Quarterly Commentary - January 2019
As we kick off 2019, markets continue to be volatile. The fact that investors are nervous about trade wars, Fed policy, global economic growth, and other concerns hasn't changed. However, what also hasn't changed is that, over the long run, staying invested and diversified are the best ways for investors to achieve their financial goals. This is no different today than at any other point in the market cycle.
One of the biggest challenges for long-term investors is keeping market concerns and volatility in perspective. Unfortunately, it's easier to see what's happening in the markets today than how they've evolved over years and decades, let alone the underlying economic factors. This requires looking beyond recent market patterns and concerns.
The reality is that the past two years have seen both ups and downs centered around global economic growth, corporate earnings, and investor expectations. Beginning in late 2016, markets behaved as if nothing could go wrong. Today, the market is behaving as if nothing will ever be right again. Just as investors were too optimistic in 2017, they are probably too pessimistic today.
Most headlines have focused on the fact that 2018 was the worst year since 2008. While this is true, it would be difficult in any other situation to compare a year that was down -6% (-4% with dividends) to one that fell -38% (almost -50% intra-year). The fact that 2018 is compared to 2008 speaks more to how spectacular stock returns have been over the past decade. Those who stayed invested over that period are closer to achieving their financial goals, even if the most recent quarter was negative.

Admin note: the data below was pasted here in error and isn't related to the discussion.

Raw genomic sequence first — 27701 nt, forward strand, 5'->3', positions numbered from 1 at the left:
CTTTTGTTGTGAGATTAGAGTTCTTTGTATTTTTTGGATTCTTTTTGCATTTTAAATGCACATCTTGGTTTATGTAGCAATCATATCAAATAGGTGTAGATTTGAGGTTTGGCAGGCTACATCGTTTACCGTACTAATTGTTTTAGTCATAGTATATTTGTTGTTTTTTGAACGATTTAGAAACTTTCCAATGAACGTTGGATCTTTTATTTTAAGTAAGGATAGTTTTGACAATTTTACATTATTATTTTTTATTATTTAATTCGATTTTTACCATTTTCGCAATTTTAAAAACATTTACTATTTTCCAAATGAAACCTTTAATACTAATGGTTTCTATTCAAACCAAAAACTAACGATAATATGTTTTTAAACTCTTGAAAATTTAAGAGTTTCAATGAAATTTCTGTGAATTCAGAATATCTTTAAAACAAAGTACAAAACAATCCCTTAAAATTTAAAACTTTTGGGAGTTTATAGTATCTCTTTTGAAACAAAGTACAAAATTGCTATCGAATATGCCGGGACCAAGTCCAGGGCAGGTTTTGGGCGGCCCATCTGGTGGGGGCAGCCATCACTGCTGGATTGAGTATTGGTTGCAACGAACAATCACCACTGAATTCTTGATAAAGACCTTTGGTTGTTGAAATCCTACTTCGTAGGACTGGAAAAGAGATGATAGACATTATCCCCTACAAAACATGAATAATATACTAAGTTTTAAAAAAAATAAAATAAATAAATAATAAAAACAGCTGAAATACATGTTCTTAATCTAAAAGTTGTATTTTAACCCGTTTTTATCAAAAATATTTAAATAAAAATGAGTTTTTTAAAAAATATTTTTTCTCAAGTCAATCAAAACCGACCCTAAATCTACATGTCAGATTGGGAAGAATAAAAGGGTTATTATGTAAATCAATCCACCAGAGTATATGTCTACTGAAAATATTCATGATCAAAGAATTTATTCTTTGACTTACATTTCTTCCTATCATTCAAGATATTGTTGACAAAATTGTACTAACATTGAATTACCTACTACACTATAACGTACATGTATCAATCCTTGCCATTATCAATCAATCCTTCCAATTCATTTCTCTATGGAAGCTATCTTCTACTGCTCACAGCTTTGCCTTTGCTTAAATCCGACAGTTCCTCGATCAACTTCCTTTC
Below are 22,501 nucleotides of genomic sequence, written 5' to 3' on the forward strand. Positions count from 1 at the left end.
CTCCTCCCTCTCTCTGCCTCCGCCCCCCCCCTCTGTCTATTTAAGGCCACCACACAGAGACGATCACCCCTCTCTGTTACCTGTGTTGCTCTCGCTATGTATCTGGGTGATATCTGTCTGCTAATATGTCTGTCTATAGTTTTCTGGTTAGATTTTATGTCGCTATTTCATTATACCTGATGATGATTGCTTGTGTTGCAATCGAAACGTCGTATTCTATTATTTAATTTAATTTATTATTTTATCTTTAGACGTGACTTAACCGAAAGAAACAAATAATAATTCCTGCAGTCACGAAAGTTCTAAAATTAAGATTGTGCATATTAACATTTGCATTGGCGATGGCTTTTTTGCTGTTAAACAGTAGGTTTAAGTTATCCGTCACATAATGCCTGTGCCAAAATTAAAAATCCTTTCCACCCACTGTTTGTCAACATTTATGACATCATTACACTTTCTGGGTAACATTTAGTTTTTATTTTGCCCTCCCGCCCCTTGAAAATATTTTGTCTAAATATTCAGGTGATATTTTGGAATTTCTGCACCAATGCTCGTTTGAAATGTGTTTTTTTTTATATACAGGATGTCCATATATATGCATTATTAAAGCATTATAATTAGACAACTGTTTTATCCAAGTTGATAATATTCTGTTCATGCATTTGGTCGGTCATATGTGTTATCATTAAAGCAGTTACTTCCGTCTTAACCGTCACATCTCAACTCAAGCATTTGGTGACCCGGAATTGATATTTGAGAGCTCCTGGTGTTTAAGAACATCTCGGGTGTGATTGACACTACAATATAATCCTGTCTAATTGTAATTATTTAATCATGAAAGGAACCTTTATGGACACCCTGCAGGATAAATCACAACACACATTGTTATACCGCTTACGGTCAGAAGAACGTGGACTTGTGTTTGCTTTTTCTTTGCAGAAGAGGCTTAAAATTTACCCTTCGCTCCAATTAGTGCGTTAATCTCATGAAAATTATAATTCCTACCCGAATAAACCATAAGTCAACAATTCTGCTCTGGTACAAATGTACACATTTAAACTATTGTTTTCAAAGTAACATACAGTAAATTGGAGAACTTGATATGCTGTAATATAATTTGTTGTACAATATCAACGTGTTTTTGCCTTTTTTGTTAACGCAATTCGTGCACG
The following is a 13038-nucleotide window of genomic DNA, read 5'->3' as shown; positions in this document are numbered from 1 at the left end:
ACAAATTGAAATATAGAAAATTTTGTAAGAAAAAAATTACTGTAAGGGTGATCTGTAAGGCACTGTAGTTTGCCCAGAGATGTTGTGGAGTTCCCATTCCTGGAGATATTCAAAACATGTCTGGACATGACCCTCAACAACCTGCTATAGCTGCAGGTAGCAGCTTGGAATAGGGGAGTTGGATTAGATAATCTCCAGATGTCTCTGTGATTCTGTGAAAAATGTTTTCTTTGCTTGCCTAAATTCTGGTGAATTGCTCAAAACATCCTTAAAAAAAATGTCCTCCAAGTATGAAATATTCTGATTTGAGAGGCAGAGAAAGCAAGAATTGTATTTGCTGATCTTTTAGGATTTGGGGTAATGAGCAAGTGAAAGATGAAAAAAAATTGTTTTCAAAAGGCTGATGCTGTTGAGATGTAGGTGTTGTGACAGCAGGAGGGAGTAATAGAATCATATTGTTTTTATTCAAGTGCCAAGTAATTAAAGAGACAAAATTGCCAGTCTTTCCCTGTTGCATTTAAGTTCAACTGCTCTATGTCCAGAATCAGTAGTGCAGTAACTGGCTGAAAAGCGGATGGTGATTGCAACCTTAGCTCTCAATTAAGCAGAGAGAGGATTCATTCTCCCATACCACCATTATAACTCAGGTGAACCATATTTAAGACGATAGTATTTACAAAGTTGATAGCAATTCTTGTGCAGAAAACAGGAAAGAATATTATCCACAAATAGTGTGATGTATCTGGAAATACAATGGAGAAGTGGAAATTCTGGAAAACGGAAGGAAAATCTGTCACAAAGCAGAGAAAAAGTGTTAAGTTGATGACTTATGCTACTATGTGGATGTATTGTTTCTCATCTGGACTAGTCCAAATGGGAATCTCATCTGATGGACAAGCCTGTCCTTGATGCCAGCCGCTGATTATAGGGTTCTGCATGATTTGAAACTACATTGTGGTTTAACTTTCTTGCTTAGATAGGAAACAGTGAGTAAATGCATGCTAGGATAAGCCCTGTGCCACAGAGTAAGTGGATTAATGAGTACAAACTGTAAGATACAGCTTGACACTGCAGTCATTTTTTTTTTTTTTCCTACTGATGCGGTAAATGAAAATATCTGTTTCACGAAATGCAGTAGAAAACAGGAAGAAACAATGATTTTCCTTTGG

For long-term investors seeking to protect and grow wealth over many years, it's clear that widespread market timing is often counterproductive. The goal isn't to swerve around every pothole. Not only is this dangerous, but some bumps are entirely unforeseen or unavoidable. The goal is to set yourself up for a balanced ride, regardless of the terrain. Staying invested across time, over both the ups and the downs, requires composure. Diversifying across asset classes that do well in different market environments requires discipline. These are principles that will help long-term investors in 2019 - no different than in any other year.
- It's important to keep markets in perspective
- Keeping market volatility in perspective requires looking past short-term trends. While markets were down in 2018, the exact opposite was true in 2017. Over the past two years, the S&P 500 rose 14%, before dividends. This is a solid return over this timeframe no matter how you slice it. Staying invested and taking the good with the bad is a key principle to achieving long-term goals.
- Market volatility is normal
- Another way to maintain perspective is to remember that market volatility is normal. Since World War II, there have been two dozen market corrections between -10% and -20%. The average market decline during these periods is -14%, resulting in investor nervousness all along the way.
- However, if the market and economic conditions are right, markets can rebound swiftly as well. On average, the market fully recovers in four months. This most recently occurred during the market corrections of late 2015 and early 2016. While these recoveries don't occur over days or weeks - and certainly each correction is different - patient investors are often able to ride out the storm.
- Thus, market volatility is a reminder for investors to stay disciplined and to ensure that their portfolios match their risk tolerance and objectives.